JERSEY CITY, N.J.––It’s appropriate that just days before Super Bowl XLVIII, Denver Broncos defensive end Shaun Phillips paid homage to his hometown hero Reggie White.
A native of Philadelphia where White began his career with the Eagles, Phillips grew up watching ‘The Minister of Defense,’ in awe of his ability to get to the quarterback.
“Seeing that ‘Hump’ move throughout his career was unbelievable,” said Phillips. “I think it just made me want to be a pass rusher and want to get sacks. He was obviously a dynamic player, to me the best pass rusher ever.”
The part that’s particularly apropos is White’s famous “Hump” technique is what catapulted him to Super Bowl stardom as a member of the Green Bay Packers, sacking New England Patriots quarterback Drew Bledsoe in Super Bowl XXXI.
White’s signature sack was one of three that day when he absolutely abused Patriots right tackle Max Lane. The Packers defensive end set up Lane by using a bull rush earlier in the game and then getting him off balance, batting him with his forearm and beating lane to the inside.
Phillips described White’s “Hump” move as, “When you get the guy upfield and you club him past. He’s beat a few players around the league with it.”
A few is putting it mildly. White was the NFL’s all-time sack leader before being passed by Bruce Smith.
And now it’s Phillips who’s aiming for Super Bowl success of his own. In his 10th year in the league, the Broncos defensive end is making his first appearance in the NFL’s title game after signing as a free agent with the Broncos in the offseason.
Phillips spent the first nine years of his career with the Chargers in San Diego, gaining a reputation as one of the league’s better pass rushers. He knows he’s not Reggie White, certainly not possessing the same size as the late Packers legend, but Phillips still is effective in his own right.
Broncos head coach John Fox talked on Wednesday about the process of bringing Phillips to Denver and the job he’s done as a starter on the AFC championship squad.
“Shaun was a guy that we knew pretty well from competing against,” said Fox. “He was with the Chargers. He kind of had been a thorn in our side for some time. So he came over, and I think when you see people in a jersey and you don’t really know them, you know how they play football, and you watch plenty of video on that, but he’s been a great addition as a leader.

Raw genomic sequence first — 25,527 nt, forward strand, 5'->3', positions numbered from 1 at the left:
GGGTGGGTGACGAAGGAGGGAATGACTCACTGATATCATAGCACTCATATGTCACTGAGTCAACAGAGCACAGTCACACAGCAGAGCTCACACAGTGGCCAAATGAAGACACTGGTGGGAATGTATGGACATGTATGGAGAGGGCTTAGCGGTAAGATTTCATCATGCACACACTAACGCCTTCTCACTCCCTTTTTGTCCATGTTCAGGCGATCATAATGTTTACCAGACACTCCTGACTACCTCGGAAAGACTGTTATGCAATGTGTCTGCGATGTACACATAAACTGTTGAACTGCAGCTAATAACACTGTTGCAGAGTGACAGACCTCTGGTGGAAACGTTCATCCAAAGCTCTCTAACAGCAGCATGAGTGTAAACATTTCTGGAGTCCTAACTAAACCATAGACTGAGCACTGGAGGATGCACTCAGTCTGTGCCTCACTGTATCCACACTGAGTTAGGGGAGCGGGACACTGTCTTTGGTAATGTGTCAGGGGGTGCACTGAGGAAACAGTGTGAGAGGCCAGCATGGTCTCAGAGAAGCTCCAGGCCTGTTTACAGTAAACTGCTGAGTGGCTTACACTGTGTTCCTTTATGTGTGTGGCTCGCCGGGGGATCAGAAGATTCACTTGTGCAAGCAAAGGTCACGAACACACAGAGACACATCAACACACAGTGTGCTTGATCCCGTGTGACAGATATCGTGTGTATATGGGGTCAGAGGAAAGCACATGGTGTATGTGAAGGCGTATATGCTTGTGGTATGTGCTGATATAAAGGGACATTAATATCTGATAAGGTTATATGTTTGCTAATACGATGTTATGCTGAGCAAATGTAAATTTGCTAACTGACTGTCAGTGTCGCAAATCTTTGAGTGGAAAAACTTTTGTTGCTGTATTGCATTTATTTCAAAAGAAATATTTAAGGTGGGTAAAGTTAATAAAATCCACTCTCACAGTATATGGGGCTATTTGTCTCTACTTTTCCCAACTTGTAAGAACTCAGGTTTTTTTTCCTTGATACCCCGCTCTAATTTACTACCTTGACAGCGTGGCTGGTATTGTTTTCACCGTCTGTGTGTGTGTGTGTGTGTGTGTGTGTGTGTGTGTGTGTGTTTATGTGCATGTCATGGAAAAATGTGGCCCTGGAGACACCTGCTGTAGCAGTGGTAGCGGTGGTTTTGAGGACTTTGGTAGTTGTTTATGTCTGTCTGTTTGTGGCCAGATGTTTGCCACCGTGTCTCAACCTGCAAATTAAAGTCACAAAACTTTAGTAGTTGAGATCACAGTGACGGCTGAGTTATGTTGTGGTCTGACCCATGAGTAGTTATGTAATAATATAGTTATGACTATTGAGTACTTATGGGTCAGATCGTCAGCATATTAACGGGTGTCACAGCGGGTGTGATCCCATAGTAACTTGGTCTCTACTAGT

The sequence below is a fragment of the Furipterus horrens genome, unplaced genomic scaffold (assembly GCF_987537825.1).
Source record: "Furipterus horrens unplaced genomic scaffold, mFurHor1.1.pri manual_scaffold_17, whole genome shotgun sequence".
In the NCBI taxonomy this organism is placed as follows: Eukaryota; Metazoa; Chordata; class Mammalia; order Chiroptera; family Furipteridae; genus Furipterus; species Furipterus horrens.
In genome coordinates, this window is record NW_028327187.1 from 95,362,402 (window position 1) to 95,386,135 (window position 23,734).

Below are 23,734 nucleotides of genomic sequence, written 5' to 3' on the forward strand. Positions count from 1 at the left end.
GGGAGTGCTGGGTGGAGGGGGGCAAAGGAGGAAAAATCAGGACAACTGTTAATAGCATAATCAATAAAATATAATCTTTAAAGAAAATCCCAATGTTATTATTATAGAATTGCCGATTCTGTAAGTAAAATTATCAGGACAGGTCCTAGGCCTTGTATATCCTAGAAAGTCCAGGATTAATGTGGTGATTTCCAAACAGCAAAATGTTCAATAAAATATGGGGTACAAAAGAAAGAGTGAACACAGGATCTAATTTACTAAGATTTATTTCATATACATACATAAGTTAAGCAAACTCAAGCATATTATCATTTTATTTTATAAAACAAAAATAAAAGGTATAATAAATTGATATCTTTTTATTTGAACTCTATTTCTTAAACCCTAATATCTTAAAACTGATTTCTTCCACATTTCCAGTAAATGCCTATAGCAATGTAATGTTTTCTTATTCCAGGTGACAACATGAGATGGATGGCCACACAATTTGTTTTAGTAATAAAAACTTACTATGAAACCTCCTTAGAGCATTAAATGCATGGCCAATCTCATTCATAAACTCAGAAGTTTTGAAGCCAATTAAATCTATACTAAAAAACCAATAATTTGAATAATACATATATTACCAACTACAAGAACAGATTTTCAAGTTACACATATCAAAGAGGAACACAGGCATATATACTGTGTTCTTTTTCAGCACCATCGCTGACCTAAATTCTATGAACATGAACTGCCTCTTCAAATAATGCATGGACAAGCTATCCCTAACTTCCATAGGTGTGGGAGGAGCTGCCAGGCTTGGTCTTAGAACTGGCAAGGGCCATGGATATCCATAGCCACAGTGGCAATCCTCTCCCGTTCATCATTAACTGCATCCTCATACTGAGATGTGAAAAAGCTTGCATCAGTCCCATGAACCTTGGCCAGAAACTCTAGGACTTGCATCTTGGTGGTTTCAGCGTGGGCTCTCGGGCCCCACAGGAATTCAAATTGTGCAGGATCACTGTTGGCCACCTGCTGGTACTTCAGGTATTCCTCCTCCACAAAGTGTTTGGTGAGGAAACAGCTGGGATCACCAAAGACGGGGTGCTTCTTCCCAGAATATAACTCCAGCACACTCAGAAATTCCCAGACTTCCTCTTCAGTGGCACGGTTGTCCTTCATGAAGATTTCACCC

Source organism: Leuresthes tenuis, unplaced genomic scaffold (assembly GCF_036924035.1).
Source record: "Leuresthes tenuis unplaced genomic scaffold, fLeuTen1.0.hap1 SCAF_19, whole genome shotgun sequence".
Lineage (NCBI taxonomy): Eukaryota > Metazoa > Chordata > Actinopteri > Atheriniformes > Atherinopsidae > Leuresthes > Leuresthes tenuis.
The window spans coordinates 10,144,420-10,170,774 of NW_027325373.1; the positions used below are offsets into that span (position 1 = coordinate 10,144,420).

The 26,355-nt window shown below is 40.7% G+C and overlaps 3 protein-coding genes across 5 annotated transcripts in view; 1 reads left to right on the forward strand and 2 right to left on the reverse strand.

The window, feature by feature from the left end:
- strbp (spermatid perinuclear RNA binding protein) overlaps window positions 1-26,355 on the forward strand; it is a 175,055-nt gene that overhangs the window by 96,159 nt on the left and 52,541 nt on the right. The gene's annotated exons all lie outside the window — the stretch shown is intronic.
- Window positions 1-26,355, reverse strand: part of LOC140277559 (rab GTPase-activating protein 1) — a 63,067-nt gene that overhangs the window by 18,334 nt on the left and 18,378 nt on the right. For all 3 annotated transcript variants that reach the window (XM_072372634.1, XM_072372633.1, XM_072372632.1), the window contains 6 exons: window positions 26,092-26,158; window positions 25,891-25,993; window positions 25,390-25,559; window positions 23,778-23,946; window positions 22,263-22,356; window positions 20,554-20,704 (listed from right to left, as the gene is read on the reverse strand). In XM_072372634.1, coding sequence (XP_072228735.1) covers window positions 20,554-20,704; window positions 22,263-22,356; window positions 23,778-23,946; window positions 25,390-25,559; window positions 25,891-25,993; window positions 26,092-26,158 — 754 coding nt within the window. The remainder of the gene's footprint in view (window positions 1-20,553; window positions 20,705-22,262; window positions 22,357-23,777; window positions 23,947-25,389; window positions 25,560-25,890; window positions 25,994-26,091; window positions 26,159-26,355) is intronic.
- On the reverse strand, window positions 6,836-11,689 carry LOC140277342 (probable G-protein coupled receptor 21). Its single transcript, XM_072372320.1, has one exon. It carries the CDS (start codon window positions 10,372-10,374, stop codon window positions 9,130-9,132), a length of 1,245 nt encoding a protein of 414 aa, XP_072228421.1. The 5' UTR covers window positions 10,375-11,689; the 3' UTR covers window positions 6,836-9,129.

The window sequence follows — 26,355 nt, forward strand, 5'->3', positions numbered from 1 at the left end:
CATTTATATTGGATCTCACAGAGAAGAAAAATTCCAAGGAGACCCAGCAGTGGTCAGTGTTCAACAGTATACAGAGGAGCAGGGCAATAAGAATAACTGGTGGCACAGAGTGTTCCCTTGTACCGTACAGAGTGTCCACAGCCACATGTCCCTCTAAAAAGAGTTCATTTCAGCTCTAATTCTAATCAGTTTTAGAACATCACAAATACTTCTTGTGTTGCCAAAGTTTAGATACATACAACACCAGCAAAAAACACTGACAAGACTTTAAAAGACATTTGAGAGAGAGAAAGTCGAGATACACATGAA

“He’s been really good for our defensive line room. He’s a fun guy to be around. He brings energy to the building every day, so I’ve been nothing but impressed with him and pleased for him because he’s had a heck of a season.”
Phillips has played an integral role for the Broncos in 2013, racking up 10 sacks in the regular season and two more in the divisional-round win over his former team, the Chargers.
Next up is the Seattle Seahawks, who Phillips will face on Sunday at MetLife Stadium in New Jersey, where he’ll look to channel his inner White.
It was Philadelphia where Phillips was raised when he first began to idolize White, but playing on the same stage as his hero wasn’t easy coming from the City of Brotherly Love.
Calling it a “concrete jungle,” Phillips said there weren’t many grassy areas in his childhood neighborhood and instead focused on basketball during his formative years, the same sport both his mother and father played.
Phillips never picked up football until he was in the ninth grade, but his raw talent was undeniable. One moment that stands out in Phillips’ mind was a high school game in which he recalls having either eight or nine sacks and fans of the opposing team throwing bricks at his team’s bus after the contest.
Throughout high school, Phillips still considered basketball his primary sport, but it was his football coach that got him to change his mind, telling him, ‘You could be a Division II basketball player or you could be a Division I football player, so what do you want to do?’”
Choosing football, Phillips eventually landed at Purdue. But even then, he still didn’t know how much potential he really possessed.
“I still didn’t know I was good yet because I was still learning the game,” said Phillips. “I didn’t know I was good until my sophomore year and (my coaches) were like ‘Hey, you could be one of the best here if you put your mind to it.’ From that point on, that’s when I put my mind to it.”
Phillips has been on the upswing ever since, being named to his first Pro Bowl in 2010 and now has the opportunity to earn his first Super Bowl ring, just like White, even though they’re different types of players.
“You emulate his work ethic, but his moves and my moves are two different,” said Phillips.
If the Broncos win, it won’t matter much that Phillips and White are different. Whatever works.
See Reggie White’s Super Bowl “Hump” Move about 19 seconds into the video.
Brian Carriveau is the author of the book “It’s Just a Game: Big League Drama in Small Town America,” and editor of Cheesehead TV’s “Pro Football Draft Preview.” To contact Brian, email email@example.com.